Ideas from Elman's Finding Structure in Time (1990)
Simple Recurrent Networks
- An extension of simpler feedforward networks to incorporate time
- Hidden layer activations are copied to a context layer and fed
back into the network on the next time step
- Using this recurrence, the network can develop a memory of the recent past
Finger tapping experiments
- 1 2 3 4 5 1 2 3 4 5 ...
- 1 2 3 4 5 1 3 5 2 4 ...
- 1 2 3 1 2 4 1 2 5 5 ...
- Human subjects have varying degrees of difficulty repeating these
- Simple recurrent networks show similar results (exposures needed
to learn by sequence: 250, 1500, 30000)
Discovering the structure in letter sequences
ba, dii, guuu
Discovering the notion of "word"
Discovering lexical classes from word order
Types, tokens, and structured representations
Summary of Elman's results
- SRNs are trained to predict symbolic sequences
- SRNs create a tight coupling between input and output
- Self-organized internal representations emerge
- Differential error rates indicate that SRNs "recognize"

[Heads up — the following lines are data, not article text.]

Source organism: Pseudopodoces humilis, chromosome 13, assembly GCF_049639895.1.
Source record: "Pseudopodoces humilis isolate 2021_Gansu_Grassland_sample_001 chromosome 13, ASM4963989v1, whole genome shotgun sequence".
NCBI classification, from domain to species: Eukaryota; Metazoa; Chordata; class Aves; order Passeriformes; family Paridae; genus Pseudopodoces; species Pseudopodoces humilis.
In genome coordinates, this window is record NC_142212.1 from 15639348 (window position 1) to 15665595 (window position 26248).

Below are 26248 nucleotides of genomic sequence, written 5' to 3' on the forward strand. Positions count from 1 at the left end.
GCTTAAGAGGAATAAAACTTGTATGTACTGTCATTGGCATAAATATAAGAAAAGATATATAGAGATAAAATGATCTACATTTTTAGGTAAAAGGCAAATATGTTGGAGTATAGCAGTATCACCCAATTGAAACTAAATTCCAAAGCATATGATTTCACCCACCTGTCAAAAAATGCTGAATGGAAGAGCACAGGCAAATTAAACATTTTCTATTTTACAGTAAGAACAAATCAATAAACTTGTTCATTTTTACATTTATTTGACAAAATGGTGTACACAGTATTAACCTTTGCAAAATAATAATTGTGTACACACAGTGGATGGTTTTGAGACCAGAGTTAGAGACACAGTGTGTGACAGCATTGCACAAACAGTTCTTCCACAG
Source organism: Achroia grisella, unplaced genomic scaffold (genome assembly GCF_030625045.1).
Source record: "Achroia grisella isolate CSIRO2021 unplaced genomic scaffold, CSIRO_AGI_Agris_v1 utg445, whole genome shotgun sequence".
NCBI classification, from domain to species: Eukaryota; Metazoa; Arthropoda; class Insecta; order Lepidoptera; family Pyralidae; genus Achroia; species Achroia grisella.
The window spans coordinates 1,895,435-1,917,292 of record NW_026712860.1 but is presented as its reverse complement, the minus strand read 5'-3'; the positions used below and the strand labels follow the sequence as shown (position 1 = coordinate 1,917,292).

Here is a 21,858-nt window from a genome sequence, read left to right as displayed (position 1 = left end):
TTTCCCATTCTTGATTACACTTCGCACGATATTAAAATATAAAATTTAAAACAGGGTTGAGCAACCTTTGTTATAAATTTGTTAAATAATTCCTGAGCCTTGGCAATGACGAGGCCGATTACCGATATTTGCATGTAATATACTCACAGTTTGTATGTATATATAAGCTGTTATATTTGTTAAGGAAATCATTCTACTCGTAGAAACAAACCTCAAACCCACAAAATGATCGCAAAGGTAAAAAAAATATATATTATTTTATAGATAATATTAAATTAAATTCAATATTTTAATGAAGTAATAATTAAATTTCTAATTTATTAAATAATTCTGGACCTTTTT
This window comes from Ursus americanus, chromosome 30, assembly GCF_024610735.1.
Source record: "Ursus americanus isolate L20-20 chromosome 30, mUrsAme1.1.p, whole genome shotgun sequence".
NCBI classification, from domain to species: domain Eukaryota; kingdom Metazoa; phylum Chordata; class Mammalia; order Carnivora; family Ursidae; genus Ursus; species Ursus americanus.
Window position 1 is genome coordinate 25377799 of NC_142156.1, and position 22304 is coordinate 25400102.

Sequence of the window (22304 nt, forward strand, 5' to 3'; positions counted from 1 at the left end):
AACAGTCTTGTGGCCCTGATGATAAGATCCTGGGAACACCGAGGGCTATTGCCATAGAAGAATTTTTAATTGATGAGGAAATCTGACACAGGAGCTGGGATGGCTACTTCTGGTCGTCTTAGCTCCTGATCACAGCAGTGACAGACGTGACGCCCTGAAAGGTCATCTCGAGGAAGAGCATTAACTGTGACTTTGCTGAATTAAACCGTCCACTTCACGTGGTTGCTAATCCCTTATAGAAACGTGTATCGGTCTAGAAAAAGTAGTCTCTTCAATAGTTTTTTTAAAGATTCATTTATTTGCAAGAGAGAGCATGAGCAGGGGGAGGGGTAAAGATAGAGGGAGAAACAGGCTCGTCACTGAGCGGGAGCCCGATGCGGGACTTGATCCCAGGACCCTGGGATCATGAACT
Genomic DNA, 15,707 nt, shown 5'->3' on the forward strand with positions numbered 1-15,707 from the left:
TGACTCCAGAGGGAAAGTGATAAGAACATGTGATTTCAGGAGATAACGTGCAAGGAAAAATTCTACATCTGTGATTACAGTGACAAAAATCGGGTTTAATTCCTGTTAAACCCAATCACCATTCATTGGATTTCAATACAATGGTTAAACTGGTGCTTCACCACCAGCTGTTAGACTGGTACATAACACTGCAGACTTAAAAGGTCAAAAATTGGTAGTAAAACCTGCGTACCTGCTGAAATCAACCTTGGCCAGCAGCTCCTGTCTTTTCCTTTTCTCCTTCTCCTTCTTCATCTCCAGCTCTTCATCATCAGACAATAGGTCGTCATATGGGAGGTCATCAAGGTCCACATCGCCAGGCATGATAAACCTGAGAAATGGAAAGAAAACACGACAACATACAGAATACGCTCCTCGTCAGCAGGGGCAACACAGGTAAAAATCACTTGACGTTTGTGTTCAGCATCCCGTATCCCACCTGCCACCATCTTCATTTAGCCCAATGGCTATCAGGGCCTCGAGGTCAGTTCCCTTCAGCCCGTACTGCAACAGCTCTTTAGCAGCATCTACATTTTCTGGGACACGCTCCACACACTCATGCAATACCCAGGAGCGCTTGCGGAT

sub-structure of sequences
- Errors are not random but reflect structured representations
- This is a first step towards developing concepts
Applying simple recurrent networks to robots
- The real world exists in time
- Robots experience the world through their sensors
- Robots must learn to recognize key events in this stream of
- Unlike the controlled experiments done by Elman, a robot may
experience long periods of essentially static input
- In this case, the tight coupling of inputs and outputs in an SRN
can lead to catastrophic forgetting
- Our proposed solution could be described as a bipartite systems, one
coupled with current experiences, while the other attempts to
categorize with respect to all experiences
- Results so far suggest that each part individiually has a large
weakness, but when they are trained together they can learn patterns
(and therefore concepts) that an SRN cannot